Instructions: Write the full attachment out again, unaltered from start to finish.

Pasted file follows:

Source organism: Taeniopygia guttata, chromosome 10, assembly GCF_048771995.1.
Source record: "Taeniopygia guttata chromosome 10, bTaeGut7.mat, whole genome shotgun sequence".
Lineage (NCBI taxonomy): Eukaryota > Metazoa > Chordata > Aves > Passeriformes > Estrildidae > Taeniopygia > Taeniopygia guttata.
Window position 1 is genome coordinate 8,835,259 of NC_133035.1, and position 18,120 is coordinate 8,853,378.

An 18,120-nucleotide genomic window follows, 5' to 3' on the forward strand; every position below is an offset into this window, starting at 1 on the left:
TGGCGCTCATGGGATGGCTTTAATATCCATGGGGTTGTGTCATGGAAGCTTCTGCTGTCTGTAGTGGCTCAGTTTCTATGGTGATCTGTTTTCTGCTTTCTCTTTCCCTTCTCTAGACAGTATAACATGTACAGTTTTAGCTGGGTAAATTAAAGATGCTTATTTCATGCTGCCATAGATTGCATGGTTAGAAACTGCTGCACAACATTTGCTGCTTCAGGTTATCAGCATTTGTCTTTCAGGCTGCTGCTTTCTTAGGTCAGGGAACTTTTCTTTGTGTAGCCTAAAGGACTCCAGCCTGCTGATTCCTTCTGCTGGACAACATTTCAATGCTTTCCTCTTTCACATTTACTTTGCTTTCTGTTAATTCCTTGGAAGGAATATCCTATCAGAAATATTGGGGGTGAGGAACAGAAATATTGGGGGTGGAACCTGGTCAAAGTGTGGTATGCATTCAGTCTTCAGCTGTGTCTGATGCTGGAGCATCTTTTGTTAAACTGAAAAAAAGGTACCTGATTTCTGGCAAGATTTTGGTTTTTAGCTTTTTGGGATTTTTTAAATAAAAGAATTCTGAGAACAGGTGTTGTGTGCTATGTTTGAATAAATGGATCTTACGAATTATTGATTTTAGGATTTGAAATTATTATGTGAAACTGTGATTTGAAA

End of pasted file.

Source organism: Taeniopygia guttata, chromosome 10, assembly GCF_048771995.1.
Source record: "Taeniopygia guttata chromosome 10, bTaeGut7.mat, whole genome shotgun sequence".
Lineage (NCBI taxonomy): Eukaryota > Metazoa > Chordata > Aves > Passeriformes > Estrildidae > Taeniopygia > Taeniopygia guttata.
Window position 1 is genome coordinate 8,835,259 of NC_133035.1, and position 18,120 is coordinate 8,853,378.

An 18,120-nucleotide genomic window follows, 5' to 3' on the forward strand; every position below is an offset into this window, starting at 1 on the left:
TGGCGCTCATGGGATGGCTTTAATATCCATGGGGTTGTGTCATGGAAGCTTCTGCTGTCTGTAGTGGCTCAGTTTCTATGGTGATCTGTTTTCTGCTTTCTCTTTCCCTTCTCTAGACAGTATAACATGTACAGTTTTAGCTGGGTAAATTAAAGATGCTTATTTCATGCTGCCATAGATTGCATGGTTAGAAACTGCTGCACAACATTTGCTGCTTCAGGTTATCAGCATTTGTCTTTCAGGCTGCTGCTTTCTTAGGTCAGGGAACTTTTCTTTGTGTAGCCTAAAGGACTCCAGCCTGCTGATTCCTTCTGCTGGACAACATTTCAATGCTTTCCTCTTTCACATTTACTTTGCTTTCTGTTAATTCCTTGGAAGGAATATCCTATCAGAAATATTGGGGGTGAGGAACAGAAATATTGGGGGTGGAACCTGGTCAAAGTGTGGTATGCATTCAGTCTTCAGCTGTGTCTGATGCTGGAGCATCTTTTGTTAAACTGAAAAAAAGGTACCTGATTTCTGGCAAGATTTTGGTTTTTAGCTTTTTGGGATTTTTTAAATAAAAGAATTCTGAGAACAGGTGTTGTGTGCTATGTTTGAATAAATGGATCTTACGAATTATTGATTTTAGGATTTGAAATTATTATGTGAAACTGTGATTTGAAA